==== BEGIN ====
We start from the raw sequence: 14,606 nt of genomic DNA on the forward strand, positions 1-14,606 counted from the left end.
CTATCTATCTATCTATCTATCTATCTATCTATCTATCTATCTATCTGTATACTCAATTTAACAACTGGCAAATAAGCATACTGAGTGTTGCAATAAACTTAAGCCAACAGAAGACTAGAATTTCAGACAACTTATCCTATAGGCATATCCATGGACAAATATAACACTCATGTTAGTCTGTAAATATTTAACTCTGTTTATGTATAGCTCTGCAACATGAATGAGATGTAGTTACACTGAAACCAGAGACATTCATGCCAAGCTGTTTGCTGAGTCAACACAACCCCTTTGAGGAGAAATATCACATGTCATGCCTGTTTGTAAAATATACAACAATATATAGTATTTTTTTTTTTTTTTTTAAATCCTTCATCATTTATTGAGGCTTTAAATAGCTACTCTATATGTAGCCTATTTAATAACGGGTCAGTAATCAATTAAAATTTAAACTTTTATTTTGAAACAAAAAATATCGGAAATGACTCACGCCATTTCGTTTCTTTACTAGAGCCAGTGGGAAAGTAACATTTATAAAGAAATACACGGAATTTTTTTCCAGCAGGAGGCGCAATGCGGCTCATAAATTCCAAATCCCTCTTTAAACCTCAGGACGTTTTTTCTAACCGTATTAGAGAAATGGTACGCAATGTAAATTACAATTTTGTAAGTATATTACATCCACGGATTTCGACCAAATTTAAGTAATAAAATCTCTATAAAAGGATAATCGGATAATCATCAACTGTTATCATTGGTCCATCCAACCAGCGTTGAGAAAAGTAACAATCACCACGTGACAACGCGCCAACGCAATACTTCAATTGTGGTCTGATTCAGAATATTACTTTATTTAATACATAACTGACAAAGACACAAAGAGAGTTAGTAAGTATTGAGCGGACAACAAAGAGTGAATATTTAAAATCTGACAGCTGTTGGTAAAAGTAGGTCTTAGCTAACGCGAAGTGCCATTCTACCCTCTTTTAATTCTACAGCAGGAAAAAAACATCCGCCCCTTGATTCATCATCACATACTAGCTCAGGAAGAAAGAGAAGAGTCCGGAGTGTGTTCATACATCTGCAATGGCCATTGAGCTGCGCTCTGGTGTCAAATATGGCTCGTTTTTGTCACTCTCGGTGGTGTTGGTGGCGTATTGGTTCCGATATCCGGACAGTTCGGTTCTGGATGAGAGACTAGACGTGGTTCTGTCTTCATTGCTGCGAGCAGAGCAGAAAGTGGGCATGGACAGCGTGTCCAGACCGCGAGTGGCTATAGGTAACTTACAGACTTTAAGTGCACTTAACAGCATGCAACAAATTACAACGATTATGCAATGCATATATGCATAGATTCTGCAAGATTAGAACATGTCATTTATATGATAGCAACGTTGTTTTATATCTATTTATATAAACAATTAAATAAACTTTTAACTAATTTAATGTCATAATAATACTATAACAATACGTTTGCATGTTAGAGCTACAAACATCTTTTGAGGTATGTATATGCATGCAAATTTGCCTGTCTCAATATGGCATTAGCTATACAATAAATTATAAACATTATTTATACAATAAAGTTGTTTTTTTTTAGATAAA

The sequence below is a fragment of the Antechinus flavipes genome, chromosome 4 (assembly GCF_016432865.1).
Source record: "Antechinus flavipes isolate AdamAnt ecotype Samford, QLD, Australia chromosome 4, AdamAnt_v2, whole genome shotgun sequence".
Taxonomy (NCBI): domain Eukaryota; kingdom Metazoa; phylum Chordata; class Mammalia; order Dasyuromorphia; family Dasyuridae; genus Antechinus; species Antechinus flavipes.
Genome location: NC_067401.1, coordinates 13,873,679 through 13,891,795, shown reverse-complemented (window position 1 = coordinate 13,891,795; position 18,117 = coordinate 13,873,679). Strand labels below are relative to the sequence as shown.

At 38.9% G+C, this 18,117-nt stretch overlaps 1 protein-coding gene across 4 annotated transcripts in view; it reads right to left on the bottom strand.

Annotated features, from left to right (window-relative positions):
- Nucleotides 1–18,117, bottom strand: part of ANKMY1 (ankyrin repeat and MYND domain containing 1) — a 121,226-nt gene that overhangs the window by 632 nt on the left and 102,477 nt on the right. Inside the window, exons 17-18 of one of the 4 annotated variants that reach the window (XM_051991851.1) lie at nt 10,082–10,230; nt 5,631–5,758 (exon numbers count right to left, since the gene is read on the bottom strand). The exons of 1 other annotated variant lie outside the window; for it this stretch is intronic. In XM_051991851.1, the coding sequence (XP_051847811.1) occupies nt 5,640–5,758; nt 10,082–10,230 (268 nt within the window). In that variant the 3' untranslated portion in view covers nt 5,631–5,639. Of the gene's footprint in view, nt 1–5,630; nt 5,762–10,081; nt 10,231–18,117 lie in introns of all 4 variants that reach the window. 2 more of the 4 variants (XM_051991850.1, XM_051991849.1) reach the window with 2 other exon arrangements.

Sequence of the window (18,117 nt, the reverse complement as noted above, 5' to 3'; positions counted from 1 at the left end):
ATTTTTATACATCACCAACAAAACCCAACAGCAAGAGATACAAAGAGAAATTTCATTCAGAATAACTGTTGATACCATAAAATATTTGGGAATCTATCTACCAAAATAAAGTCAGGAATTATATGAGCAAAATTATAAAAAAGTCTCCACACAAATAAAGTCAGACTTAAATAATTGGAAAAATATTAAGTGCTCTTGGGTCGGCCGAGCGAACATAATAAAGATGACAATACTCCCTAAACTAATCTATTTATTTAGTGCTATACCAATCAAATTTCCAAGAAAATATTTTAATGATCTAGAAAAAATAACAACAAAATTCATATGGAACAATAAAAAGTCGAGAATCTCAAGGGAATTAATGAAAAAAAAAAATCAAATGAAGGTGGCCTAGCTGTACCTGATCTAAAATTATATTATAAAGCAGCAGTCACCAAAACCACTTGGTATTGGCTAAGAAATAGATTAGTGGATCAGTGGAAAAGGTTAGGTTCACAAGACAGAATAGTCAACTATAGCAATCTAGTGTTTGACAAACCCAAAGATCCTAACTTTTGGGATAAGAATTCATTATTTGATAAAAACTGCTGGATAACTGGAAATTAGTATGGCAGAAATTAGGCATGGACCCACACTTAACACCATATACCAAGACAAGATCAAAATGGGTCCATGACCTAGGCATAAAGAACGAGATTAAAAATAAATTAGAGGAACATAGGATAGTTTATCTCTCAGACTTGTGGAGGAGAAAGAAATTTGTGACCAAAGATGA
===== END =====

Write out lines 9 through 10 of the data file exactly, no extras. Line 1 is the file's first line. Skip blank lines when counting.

- Nucleotides 1–18,117, bottom strand: part of ANKMY1 (ankyrin repeat and MYND domain containing 1) — a 121,226-nt gene that overhangs the window by 632 nt on the left and 102,477 nt on the right. Inside the window, exons 17-18 of one of the 4 annotated variants that reach the window (XM_051991851.1) lie at nt 10,082–10,230; nt 5,631–5,758 (exon numbers count right to left, since the gene is read on the bottom strand). The exons of 1 other annotated variant lie outside the window; for it this stretch is intronic. In XM_051991851.1, the coding sequence (XP_051847811.1) occupies nt 5,640–5,758; nt 10,082–10,230 (268 nt within the window). In that variant the 3' untranslated portion in view covers nt 5,631–5,639. Of the gene's footprint in view, nt 1–5,630; nt 5,762–10,081; nt 10,231–18,117 lie in introns of all 4 variants that reach the window. 2 more of the 4 variants (XM_051991850.1, XM_051991849.1) reach the window with 2 other exon arrangements.

Sequence of the window (18,117 nt, the reverse complement as noted above, 5' to 3'; positions counted from 1 at the left end):